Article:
Wednesday, January 27, 2010

ODDSAC...At Sundance

Rarely does a new filmmaker have a built-in audience. An audience so rabid yet loyal, they would venture to a venue teeming with puffy coats, Uggs, and D-list celebrity to see a project connected to one of, as the purple-velvet-sport-coated announcer put it last night, "the hottest" bands today. Yes, I'm talking about the Sundance Film Festival.

Director Danny Perez lucked out. As a roadie for the Black Dice, an oft favorite opener for the aforementioned "hot" Animal Collective, he became friends with the Collective and together embarked on a four-year long process of collaboration to create ODDSAC. Luck seems to cut both ways: Perez pairing with Animal Collective clearly got his first film a world premiere at Sundance, but when not backed by the sometimes brilliant soundtrack created by the band, the movie comes off as a disjointed film school project.

The movie opened with a young woman pacing a room with fire dancers visibly outside the window, she is then occupied by black tar oozing out of a crack in the wall of the room. Perez should have saved this montage for the end, since it was the strongest and most beautiful of the film and it proved to be a tough act to follow.

Unfortunately, it was all down hill from there. Heavily influenced by Matthew Barney of the Cremaster Cycle, the audience was forced into a disjointed journey that included a sad vampire, marshmallows eating a family, a food fight with a glittered man (straight from the Barney playbook), and a midnight canoe ride, to mention a few. The bright points in the film were strictly auditory. The first line from Panda Bear's honeyed voice had audience members unclenching their armrests and settling back in their seats to listen to why he wishes he "wouldn't feel so drained, if he could only keep his hands away." Beautiful and pared down, this song was an oasis of calm after what seemed like an eternity of stylized TV snow and feedback.

It was clear who had filled the seats of Prospector Square Theatre. The Q and A was directed mostly at Deacon, the Geologist, and Avey Tare (Panda Bear was sadly absent), while Danny Perez nervously swayed side-to-side. Questions about the collaborative process, where the band would be playing after the screening, and favorite films dominated over technical questions regarding ODDSAC. When one audience member directed a question at Perez in regards to the editing process and what tools he used, he answered candidly that you need, " curtains to block out the light and your girlfriend...leaves for the day and you spend five hours on YouTube..." Bless this lucky schmuck's heart.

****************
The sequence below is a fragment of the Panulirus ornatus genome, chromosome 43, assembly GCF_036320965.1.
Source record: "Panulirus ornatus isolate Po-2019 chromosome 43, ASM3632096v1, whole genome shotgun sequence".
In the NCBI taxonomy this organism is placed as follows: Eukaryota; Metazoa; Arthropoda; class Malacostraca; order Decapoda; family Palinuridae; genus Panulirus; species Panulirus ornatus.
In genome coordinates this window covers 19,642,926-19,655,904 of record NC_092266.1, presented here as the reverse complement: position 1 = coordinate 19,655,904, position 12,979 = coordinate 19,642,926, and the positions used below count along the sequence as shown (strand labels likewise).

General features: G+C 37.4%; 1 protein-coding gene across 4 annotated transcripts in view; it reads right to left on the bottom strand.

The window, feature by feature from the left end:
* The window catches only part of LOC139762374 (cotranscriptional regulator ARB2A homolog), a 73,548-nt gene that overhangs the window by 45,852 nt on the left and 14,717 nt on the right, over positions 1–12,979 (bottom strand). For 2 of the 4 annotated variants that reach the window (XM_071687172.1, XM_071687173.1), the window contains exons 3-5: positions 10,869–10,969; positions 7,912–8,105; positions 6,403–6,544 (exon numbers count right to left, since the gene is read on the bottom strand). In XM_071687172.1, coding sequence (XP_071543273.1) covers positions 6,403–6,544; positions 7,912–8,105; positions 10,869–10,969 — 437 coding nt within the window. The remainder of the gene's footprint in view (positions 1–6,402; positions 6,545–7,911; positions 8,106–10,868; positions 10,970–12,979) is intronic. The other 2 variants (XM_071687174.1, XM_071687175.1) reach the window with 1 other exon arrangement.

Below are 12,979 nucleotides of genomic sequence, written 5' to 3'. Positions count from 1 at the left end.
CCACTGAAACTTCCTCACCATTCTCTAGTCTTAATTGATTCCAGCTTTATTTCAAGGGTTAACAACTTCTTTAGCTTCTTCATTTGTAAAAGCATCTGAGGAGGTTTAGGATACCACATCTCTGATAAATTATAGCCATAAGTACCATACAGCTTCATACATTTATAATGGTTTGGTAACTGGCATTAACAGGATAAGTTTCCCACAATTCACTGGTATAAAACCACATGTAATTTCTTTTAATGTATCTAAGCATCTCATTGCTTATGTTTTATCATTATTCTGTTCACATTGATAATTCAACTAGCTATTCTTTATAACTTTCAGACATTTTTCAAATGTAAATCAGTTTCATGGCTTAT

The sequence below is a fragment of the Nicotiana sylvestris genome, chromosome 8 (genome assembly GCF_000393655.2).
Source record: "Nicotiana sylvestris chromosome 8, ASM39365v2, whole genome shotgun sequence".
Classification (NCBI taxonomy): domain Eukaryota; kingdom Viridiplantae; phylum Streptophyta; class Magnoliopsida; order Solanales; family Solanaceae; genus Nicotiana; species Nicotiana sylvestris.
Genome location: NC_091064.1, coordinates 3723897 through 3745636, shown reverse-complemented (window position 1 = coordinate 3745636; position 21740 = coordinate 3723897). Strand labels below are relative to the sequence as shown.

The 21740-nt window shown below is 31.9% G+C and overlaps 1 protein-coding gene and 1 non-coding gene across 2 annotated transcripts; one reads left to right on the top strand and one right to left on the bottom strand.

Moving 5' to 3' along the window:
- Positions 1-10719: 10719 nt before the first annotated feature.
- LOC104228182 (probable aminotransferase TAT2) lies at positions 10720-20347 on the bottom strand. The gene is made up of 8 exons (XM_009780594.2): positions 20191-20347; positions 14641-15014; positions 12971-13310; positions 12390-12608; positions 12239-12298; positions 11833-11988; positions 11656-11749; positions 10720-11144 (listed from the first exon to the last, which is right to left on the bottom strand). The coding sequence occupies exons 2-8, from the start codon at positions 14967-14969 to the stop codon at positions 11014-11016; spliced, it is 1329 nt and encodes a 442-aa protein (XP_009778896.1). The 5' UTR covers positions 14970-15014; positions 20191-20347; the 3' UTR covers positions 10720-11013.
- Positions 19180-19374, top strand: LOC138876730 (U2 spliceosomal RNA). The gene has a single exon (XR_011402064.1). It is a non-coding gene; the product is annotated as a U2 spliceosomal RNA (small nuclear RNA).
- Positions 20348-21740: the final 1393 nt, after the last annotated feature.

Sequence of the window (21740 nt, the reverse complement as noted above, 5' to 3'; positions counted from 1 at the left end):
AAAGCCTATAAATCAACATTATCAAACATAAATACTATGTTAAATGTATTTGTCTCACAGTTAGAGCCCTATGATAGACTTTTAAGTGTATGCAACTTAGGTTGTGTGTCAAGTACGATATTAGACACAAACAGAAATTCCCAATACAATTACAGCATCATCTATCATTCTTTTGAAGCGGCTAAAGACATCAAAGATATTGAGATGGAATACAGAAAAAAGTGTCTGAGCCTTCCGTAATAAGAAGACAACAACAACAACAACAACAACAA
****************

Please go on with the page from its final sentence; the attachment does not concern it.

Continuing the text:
A part of me realizes that Danny Perez didn't expect his film to be graced by a world premiere at Sundance. This film would have fit better at Tromadance or Slamdance. Had the film been cut into shorts and peddled as music videos, it would have been easier to handle. Understanding that when this process began, Animal Collective had yet to create their more accessible albums Strawberry Jam and Merriweather Post Pavilion. This seems a better explanation for the "tweaked," less "songy" soundtrack, as explained by Avey Tare.

When questioned about the meaning or plot of the film, Perez wanted to "leave it to you" to figure out what it means. I think he may not have known, either.


  1. Hm...I've always wanted to go to a Sundance film festival. Your description of his film is priceless though


  2. Don't you just love Sundance? I have the best memories from that wonderful event!

    And I'm so glad you love the headbands. I have been so busy lately that I really have no time to blog! It's good to know that what's keeping me away is worth it.

  3. Found your review on IMDB and came here to check out the person who posted it.

    Since you spent more time attacking the director than actually talking about the movie, allow me to offer my two cents on you: You're painfully average in your (and it's a term I'm loathe to use, but so appropriate here) hipsterness. From your meta-job title, to your vintage clothes Etsy store, to your requisite bearded boyfriend. How boring.

    A negative review from a piece of white bread like you means that Danny must be doing something right.

  4. I appreciate you linking from IMDB, but wish you would have shared your thoughts about the movie. I am an Animal Collective fan and was so excited to see them collaborate with a film maker at Sundance.

    I indeed discussed the movie in that without the amazing soundtrack there wasn't really any cohesion, even if it was trying to be more "tweaked" as Avey Tare described in the Q and A.

    Perez is just starting out as a film maker and while I adore his wares in music videos or concert audiovisuals, I feel he has room to grow as a feature length film maker. I referenced the opening scene (without giving away too much) as the "strongest and beautiful" of the film. Hardly a negative review.

    And, just like you dear Anon, we are all entitled to our own interpretation of the film.



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